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Arbitral Tribunal unfairly biased against Beijing

Editor: Zhang Jianfeng 丨Global Times

07-09-2016 10:04 BJT

Full coverage: The South China Sea Issue

In late October, 2015, the UN Convention of the Law of the Sea (UNCLOS) Tribunal issued the Award on Jurisdiction and Admissibility in the Philippines-China arbitration case. The panel of five judges unanimously ruled that among the 15 specific submissions for redress presented by Manila, the Tribunal does have jurisdiction with respect to the matter raised in seven of the submissions, and the jurisdiction over the remaining eight submissions will be determined together with merits.

The Tribunal has failed the principles of justice. First, the composition of the Tribunal and the selection of arbitrators were not equitable. As the Chinese government has long stated that it will not participate in or accept the arbitration, it cannot appoint its arbitrators, thus cannot maintain China's legitimate rights on the Tribunal.

Given the absence from the proceedings of one party, the selection of arbitrators needs to be cautious. However, Shunji Yanai, President of the International Tribunal for the Law of the Sea, who is Japanese, arrogated all powers to himself at a time when the China-Japan relationship was at its lowest ebb over the Diaoyu Islands dispute.

On April 24, 2013, Yanai appointed Chris Pinto of Sri Lanka as judge of the Arbitral Tribunal. But on May 21, Pinto resigned, citing that his wife is a Filipino national. Pinto did not need to consider that long but should have stepped down right away. This procedure shows that without the participation of the Chinese government, the composition of the Tribunal and the appointment of arbitrators are suspected of under-the-table dealings. The core interests of the Chinese government are put in danger.

Second, the arbitrator who was selected to represent China sided with the Philippines, which is not acceptable. Under normal circumstances, the ruling over international disputes should allow for opposing votes and reservations. The ruling of international courts is no exception. On August 25, 2006, the Chinese government filed a statement to the Secretary-General of the UN saying that it "does not accept any of the procedures provided for in Section 2 of Part XV of the Convention with respect to all the categories of disputes referred to in paragraph 1 (a) (b), and (c) of Article 298 of the Convention." China gains absolute advantages, while the Philippine government has expressly excluded the issue of territorial sovereignty by avoiding Article 298 of the UNCLOS.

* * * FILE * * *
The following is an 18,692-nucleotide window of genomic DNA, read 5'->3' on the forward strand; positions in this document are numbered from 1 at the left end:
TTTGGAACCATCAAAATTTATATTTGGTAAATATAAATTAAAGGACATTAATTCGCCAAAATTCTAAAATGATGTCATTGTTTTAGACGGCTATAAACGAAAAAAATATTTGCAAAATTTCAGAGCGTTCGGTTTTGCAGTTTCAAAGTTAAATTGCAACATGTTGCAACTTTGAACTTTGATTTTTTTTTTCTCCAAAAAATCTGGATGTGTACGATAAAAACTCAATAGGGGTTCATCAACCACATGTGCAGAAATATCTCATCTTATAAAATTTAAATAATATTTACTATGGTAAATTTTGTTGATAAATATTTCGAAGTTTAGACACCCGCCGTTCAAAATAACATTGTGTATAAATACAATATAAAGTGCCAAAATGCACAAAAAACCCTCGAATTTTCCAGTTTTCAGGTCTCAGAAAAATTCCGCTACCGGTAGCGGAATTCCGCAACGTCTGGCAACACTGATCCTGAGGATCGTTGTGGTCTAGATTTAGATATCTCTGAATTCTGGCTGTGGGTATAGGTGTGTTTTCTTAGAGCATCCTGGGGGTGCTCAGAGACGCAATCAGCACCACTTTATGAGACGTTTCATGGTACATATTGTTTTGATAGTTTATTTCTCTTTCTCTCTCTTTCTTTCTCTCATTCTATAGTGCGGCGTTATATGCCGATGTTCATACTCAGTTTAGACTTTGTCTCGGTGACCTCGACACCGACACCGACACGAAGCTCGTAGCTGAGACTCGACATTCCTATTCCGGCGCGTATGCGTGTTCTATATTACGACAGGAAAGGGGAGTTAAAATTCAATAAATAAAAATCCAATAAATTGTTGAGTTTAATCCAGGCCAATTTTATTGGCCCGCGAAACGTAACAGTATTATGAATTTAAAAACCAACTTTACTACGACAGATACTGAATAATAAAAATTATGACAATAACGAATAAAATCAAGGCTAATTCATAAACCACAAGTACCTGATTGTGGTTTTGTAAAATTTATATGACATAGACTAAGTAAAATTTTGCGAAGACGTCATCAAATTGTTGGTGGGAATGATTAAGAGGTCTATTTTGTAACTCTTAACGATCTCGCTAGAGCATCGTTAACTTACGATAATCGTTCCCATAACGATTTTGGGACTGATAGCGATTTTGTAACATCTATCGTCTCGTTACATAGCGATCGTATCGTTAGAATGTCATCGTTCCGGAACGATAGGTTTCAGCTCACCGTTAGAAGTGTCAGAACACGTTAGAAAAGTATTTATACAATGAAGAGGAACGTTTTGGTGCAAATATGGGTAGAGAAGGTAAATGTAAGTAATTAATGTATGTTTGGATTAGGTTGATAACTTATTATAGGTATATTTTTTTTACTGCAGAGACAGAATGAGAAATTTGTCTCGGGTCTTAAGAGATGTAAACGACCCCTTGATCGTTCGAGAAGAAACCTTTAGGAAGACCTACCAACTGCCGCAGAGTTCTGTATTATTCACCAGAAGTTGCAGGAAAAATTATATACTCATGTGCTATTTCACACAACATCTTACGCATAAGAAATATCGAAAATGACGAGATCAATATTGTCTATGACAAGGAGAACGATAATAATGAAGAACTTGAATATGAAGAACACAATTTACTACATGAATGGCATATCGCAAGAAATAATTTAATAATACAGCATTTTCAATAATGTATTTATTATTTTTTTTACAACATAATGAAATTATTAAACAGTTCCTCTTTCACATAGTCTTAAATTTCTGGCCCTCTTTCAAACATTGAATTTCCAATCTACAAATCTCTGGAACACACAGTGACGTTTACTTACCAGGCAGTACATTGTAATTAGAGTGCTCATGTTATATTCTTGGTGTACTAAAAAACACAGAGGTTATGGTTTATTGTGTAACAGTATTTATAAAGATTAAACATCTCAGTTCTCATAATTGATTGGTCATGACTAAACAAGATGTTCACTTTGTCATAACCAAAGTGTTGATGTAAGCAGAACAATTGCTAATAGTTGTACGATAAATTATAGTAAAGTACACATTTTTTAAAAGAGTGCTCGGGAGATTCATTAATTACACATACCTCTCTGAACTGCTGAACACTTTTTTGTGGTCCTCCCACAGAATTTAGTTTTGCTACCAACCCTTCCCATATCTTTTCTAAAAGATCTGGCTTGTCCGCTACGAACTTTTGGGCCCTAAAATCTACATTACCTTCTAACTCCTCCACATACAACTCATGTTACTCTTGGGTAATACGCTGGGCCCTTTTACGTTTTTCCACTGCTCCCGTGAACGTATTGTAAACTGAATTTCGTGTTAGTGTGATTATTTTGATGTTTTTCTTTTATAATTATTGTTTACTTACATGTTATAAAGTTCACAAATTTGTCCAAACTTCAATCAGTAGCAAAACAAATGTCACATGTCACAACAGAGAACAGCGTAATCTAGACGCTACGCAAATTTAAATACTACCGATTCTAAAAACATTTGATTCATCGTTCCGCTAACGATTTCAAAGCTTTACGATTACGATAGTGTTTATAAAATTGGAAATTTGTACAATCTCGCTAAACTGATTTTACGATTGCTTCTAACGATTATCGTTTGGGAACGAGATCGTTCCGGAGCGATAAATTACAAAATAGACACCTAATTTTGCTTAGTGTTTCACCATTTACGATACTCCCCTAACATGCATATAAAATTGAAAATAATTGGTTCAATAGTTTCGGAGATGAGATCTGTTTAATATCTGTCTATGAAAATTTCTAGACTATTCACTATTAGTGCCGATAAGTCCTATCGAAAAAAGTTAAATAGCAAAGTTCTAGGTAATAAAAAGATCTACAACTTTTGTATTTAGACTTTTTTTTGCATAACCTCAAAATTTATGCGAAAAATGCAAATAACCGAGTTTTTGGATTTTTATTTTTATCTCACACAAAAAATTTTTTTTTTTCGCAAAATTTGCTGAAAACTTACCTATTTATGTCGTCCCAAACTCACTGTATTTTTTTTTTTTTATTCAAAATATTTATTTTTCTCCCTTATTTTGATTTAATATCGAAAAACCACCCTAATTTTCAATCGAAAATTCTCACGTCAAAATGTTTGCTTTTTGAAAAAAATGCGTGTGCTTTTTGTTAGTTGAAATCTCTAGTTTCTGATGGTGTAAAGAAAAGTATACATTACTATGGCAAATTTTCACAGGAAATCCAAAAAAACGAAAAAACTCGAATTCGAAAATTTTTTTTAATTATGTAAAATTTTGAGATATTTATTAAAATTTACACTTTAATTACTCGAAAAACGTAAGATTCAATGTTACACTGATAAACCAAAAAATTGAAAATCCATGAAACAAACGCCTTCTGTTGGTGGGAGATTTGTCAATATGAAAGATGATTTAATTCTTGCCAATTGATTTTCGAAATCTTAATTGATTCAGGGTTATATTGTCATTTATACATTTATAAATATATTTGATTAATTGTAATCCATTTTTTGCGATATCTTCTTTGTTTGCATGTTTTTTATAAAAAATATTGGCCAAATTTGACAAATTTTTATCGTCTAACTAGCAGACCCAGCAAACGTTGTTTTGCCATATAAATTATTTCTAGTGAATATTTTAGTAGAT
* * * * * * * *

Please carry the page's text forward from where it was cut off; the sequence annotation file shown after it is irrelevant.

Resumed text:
Alfred Soons, an arbitrator of the case, believed the status of islands was closely associated with demarcation and sovereignty issues in an article he co-authored with other people a few years ago. But he has changed his stance. As an arbitrator representing China, he was supposed to support China's stance. Rather, he voted in favor of the Philippines. This makes the Chinese people doubt the justice of the Award and the integrity of the arbitrators.

Third, the initial ruling during the proceedings does not conform to international practices. The ruling during the proceedings must clarify whether the Tribunal has jurisdiction with respect to the matter raised in the 15 submissions presented by the Philippines. However, as the Tribunal ruled that it has jurisdiction with respect to the matter raised in seven of the submissions, the other eight should be turned down.

But the Tribunal has shown partiality for the Philippines by considering the seven other submissions in conjunction with the merits and requesting the Philippines to clarify and narrow one of its submissions. It is actually bluntly supporting the Philippines' claims.

Fourth, on December 5, 2014, China issued a Position Paper of the Government of the People's Republic of China on the Matter of Jurisdiction in the South China Sea Arbitration Initiated by the Republic of the Philippines, which stated reasons why China neither accepts nor participates in the arbitration. The Chinese Embassy in the Netherlands sent a note verbale and accompanying Position Paper to the five members of the Arbitral Tribunal.

China has consistently stated that the aforementioned communications should not be interpreted as China's participation in the arbitral proceeding in any form. However, the Arbitral Tribunal considered that the communications by China effectively constitute a plea concerning the Arbitral Tribunal's jurisdiction. The arbitration on substantive matters is not expected to be in favor of China, and the Chinese government will not admit or implement the arbitration on substantive matters. China could denounce UNCLOS and set a legal basis for not implementing substantive rulings unfavorable to itself in the future. Meanwhile, it will not be bound to similar requests made by other sea claimants such as Vietnam and Japan.

The author is a professor of Southwest University of Political Science & Law.

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